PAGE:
Tracking my expenses also helps me see where I can trim down my budget and save money. For instance, my Starbucks portion of the pie chart has gotten a little out of control. Using this as a guide, I can reevaluate my budget and decide if I need to cut back on certain expenses and opt out of that second daily drink. Tracking expenses and forming a budget can help guide a spender into reducing their spending habits, allowing the saver to feel a bit more in control.

Sharing Purchasing Power

Once a couple has a handle on their expenses and has a rough budget outlined, it's time to discuss purchasing habits. Discussing purchasing habits is extremely important when a couple is on opposite ends of the spender/saver spectrum. If the spender is secretly spending more than what the couple can afford, the saver will be beside themselves and may not be able to amicably resolve the issue. Open discussion is a must and can be done through various ways including:

  1. Deciding how much of the combined income will be set aside for frivolous or splurge purchases. Once that monthly limit has been met, the spender is asked to give up their credit or debit cards.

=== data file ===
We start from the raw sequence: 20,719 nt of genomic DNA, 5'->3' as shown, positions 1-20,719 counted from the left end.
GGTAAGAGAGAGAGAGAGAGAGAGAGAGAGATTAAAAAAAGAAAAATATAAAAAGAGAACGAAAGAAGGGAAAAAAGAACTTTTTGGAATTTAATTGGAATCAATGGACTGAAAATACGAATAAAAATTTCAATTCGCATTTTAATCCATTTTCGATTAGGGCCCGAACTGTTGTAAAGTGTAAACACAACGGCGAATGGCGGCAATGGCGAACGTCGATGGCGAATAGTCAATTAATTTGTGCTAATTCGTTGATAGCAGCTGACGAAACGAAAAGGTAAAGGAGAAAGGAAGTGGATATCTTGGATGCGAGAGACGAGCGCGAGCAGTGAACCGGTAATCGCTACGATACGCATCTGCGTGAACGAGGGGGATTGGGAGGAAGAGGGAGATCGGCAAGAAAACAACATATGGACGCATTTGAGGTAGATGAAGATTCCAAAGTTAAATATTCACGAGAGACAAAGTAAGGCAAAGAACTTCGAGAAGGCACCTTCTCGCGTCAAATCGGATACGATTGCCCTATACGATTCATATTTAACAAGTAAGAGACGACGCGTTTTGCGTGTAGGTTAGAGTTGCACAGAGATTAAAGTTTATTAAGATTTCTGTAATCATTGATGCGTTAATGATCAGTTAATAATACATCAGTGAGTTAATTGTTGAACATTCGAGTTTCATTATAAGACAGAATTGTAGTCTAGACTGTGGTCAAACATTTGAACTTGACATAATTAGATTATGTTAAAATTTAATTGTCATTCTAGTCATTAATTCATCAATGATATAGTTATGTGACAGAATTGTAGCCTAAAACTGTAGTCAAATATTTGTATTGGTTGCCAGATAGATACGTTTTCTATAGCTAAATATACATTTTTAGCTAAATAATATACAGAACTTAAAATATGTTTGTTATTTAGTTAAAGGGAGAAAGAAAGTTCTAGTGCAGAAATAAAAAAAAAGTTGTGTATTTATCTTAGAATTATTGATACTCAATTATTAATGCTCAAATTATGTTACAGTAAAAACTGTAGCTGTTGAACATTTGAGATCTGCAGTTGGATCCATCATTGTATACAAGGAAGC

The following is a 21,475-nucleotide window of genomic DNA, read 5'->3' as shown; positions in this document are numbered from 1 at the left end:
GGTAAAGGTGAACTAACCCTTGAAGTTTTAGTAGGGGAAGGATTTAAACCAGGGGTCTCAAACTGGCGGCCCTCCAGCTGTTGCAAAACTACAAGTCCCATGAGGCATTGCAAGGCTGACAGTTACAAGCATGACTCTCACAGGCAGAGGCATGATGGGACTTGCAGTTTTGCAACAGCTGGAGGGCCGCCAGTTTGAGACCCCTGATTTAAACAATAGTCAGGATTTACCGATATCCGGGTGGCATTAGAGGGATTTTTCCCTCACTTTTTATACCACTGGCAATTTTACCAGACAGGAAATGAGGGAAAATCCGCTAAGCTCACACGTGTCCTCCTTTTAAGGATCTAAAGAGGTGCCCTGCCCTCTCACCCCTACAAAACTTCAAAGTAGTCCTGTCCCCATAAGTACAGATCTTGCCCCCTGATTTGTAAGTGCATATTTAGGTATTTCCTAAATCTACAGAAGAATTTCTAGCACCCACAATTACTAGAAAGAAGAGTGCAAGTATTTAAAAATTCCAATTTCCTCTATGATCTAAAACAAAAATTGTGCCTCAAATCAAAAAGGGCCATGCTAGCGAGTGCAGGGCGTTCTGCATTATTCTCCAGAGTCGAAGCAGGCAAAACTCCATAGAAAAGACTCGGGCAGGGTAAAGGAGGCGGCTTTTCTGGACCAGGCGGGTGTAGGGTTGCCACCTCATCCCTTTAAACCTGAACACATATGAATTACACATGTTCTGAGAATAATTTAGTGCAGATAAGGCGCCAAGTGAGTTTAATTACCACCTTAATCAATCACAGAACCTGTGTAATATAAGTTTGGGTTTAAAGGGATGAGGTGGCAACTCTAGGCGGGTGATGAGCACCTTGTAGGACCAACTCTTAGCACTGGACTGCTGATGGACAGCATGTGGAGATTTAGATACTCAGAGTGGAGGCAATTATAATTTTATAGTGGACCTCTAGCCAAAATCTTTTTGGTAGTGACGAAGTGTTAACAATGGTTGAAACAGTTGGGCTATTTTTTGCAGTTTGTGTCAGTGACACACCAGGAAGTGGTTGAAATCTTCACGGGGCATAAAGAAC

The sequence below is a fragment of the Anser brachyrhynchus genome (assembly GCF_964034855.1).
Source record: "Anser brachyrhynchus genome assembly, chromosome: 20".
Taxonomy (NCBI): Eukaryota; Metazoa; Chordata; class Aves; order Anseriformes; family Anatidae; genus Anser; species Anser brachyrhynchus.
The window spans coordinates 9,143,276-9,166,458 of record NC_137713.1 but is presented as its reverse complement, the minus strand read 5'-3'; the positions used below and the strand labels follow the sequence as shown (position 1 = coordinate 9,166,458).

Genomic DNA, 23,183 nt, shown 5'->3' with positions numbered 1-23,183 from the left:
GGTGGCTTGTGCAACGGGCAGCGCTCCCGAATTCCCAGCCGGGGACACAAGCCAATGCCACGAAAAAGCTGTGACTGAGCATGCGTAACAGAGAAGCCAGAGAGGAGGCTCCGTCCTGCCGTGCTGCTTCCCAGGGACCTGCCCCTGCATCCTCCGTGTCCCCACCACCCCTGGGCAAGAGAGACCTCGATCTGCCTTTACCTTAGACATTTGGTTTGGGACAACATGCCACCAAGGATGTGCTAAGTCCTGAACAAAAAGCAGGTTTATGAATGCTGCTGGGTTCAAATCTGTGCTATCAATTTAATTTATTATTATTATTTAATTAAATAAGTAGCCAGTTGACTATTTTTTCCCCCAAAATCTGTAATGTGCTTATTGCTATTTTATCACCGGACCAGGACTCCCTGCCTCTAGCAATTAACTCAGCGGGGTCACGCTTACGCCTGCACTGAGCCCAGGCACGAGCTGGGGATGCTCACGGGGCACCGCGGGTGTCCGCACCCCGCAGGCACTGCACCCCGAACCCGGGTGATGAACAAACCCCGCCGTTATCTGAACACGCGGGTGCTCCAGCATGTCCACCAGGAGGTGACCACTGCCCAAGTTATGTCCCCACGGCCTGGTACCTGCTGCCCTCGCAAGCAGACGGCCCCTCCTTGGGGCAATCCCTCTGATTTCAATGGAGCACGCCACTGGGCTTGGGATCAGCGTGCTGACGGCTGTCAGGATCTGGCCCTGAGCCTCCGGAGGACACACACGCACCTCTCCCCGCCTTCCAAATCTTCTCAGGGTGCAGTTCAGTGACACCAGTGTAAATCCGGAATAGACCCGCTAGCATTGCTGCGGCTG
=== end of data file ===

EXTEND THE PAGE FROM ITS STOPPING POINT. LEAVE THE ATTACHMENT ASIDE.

2. On a white board or other visual aid, keep track of last minute purchases. This way, instead of having to verbalize what was spent, it is written down allowing the saver to vent a bit before an argument takes place.
     
  3. Put the spender on a cash-only diet. This tactic may help if the spender is out of control and cannot be trusted with credit.

Early on in our relationship my husband and I sat down and went through all our credit card expenses and monthly expenses, and came up with a system so there were no surprise purchases. Since I deem myself more of a saver than spender, I took control of all purchases through online banking. Our monthly budget is flexible enough to handle a little extra spending, but overall it keeps our purchases within the boundaries we initially set.

A No-Argument Approach